The Pickle King: Perfect Recipe

By the Scotsman

PICKLE: Fact and fiction are put into the blender to create a beautifully poignant piece of theatre.

New Zealand company Indian Ink, creators of the 1999 Fringe hit show Krishnan’s Dairy, can only enhance their reputation for original and enchanting theatre with this beautifully conceived play. Set in the Wellington hotel of ageing Ammachy and her partially blind niece Sasha, it tells a story that interweaves real biographies and events to generate the most elaborate and brilliant fiction.

LG Pathak, who went on to found the great Pathak pickle empire, arrived in Britain in penury after great travels. The Dow chemical company carries on its name the irredeemable stain of the Bhopal disaster. Western societies, New Zealand included, continue to be suspicious of the professional qualifications of people from “less developed” countries, forcing highly-qualified immigrants into the most unskilled, poorly paid work.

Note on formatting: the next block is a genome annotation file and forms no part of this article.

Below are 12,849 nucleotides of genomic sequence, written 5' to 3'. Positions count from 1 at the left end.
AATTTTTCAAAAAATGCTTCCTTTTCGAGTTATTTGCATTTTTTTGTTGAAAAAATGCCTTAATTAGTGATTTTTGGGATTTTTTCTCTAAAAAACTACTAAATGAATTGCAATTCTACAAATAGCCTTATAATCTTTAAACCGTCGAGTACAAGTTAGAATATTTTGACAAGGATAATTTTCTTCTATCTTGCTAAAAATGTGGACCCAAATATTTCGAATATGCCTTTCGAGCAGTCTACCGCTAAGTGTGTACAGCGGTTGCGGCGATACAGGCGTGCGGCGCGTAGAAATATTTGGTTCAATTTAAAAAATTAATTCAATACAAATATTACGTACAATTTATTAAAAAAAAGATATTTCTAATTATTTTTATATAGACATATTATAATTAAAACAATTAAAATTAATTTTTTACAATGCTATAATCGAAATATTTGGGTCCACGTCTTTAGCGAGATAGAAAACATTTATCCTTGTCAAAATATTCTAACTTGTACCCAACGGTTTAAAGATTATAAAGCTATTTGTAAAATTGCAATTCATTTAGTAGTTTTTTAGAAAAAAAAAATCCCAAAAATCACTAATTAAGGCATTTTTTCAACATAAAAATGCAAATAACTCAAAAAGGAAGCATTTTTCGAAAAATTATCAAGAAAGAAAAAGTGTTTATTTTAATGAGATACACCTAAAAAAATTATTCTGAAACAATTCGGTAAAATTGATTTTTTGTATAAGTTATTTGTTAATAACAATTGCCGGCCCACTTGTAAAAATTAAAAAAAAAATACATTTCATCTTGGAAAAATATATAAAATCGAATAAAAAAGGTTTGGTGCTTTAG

These facts seem like an unlikely starting place for a drama that combines a touching love story with an intelligent and hilarious celebration of human resilience. However, Indian Ink’s writers Jacob Rajan and Justin Lewis have a delicate, sophisticated touch, and have moulded the real-life dramas into one of the most gentle, unusual and poignant pieces of theatre on this Fringe.

Things seem to be going well for the nascent love of the humorously irascible hotel manager Sasha (fabulously played by Ansuya Nathan) and porter Jojo (performed superbly by the versatile Rajan himself), until the arrival of a pompous Anglo-Indian with the sinister name of G Reaper.

As Sasha’s astonishing, tragic past catches up to her, the hotel chef’s mouse is killed and everyone’s life is sent into flux.

Combining Kim Merry and writer Lewis’ outstanding masks, subtly stylised physical performance and emotive comic humour, Pickle is further evidence of the Auckland company’s extraordinary capacity for turning immense and serious stories into the most affectionate and thought-provoking theatre.